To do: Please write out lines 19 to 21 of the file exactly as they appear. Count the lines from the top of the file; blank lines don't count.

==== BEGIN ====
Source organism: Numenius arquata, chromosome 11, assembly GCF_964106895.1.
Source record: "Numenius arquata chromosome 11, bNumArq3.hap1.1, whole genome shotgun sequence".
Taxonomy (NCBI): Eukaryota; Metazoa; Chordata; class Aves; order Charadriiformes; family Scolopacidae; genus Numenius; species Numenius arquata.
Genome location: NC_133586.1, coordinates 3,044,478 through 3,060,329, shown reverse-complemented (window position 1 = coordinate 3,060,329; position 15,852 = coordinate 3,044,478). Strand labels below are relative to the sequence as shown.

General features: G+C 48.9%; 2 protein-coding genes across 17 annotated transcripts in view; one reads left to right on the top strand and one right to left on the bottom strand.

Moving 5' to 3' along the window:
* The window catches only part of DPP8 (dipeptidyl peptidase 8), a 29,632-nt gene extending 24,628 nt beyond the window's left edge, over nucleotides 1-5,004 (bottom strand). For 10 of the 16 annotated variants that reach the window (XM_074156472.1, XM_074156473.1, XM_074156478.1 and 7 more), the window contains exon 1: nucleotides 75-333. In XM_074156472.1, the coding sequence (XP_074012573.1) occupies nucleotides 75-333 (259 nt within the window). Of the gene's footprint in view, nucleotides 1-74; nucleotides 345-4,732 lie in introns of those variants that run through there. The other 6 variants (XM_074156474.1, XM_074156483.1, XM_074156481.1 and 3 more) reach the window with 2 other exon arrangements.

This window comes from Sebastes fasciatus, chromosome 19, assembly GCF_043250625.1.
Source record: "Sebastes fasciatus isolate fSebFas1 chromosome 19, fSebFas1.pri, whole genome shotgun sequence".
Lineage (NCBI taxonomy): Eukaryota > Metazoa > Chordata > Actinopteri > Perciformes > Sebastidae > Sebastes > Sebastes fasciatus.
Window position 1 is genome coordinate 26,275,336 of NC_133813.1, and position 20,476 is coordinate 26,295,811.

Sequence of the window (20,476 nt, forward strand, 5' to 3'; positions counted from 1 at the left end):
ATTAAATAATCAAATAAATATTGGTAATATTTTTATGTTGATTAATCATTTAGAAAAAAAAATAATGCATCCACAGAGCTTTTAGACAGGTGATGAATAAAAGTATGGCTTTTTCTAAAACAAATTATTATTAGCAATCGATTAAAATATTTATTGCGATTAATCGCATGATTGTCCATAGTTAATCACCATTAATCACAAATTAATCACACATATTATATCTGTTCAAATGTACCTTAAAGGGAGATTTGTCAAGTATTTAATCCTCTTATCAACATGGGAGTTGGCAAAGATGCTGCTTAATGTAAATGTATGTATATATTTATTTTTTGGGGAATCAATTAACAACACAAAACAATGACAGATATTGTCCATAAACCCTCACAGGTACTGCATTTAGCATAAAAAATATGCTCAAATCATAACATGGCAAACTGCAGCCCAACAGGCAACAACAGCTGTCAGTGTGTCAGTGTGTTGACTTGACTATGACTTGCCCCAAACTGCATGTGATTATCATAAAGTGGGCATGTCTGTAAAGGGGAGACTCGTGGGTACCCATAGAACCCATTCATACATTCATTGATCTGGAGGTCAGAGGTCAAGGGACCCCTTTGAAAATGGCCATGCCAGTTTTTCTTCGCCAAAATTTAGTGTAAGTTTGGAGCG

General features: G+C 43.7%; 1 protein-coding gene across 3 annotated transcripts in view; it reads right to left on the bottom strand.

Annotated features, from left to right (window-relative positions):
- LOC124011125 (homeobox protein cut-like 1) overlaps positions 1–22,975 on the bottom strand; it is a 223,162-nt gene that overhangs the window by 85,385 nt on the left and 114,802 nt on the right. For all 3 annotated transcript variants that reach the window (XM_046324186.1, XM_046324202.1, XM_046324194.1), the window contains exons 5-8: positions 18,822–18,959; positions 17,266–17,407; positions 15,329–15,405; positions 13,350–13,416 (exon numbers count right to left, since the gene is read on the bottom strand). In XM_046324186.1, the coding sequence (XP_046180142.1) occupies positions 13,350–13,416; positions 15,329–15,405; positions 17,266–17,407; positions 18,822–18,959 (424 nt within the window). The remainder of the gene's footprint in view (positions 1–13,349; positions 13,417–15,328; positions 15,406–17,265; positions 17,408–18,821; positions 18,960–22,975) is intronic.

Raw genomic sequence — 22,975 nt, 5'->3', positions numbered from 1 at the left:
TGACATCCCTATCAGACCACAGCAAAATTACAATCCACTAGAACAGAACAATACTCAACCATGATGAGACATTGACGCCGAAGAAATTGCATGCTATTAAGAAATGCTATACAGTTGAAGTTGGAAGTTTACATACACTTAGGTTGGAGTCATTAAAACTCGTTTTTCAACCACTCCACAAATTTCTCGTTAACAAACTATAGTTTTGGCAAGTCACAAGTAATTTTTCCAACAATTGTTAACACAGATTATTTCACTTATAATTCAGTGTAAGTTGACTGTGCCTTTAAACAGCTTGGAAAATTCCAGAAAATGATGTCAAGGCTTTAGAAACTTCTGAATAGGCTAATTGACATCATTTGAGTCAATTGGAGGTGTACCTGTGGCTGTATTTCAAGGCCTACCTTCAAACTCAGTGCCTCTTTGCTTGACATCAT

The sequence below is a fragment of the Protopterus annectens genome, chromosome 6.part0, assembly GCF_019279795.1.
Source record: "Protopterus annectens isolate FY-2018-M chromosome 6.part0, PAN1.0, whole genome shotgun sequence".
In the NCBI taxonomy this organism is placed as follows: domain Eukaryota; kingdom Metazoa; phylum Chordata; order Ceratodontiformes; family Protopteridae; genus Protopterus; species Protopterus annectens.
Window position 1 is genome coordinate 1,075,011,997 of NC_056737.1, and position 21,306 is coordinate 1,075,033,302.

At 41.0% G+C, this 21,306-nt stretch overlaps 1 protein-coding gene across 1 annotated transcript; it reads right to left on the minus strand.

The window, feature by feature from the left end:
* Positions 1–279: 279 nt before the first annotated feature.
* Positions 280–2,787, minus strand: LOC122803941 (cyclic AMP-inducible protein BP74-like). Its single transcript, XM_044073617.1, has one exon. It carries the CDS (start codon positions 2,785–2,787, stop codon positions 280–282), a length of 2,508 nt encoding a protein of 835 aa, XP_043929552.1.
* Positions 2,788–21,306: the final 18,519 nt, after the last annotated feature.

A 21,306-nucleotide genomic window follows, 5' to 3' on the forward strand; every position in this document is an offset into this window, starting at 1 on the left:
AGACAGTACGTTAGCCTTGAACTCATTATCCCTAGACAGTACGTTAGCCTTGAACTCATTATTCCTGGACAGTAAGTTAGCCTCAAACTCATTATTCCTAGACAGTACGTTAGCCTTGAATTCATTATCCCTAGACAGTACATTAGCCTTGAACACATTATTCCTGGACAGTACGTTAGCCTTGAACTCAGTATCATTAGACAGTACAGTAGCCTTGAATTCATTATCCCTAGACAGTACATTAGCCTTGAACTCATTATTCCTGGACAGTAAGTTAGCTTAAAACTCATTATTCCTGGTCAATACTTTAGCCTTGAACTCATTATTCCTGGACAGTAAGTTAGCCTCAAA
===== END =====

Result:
The sequence below is a fragment of the Protopterus annectens genome, chromosome 6.part0, assembly GCF_019279795.1.
Source record: "Protopterus annectens isolate FY-2018-M chromosome 6.part0, PAN1.0, whole genome shotgun sequence".
In the NCBI taxonomy this organism is placed as follows: domain Eukaryota; kingdom Metazoa; phylum Chordata; order Ceratodontiformes; family Protopteridae; genus Protopterus; species Protopterus annectens.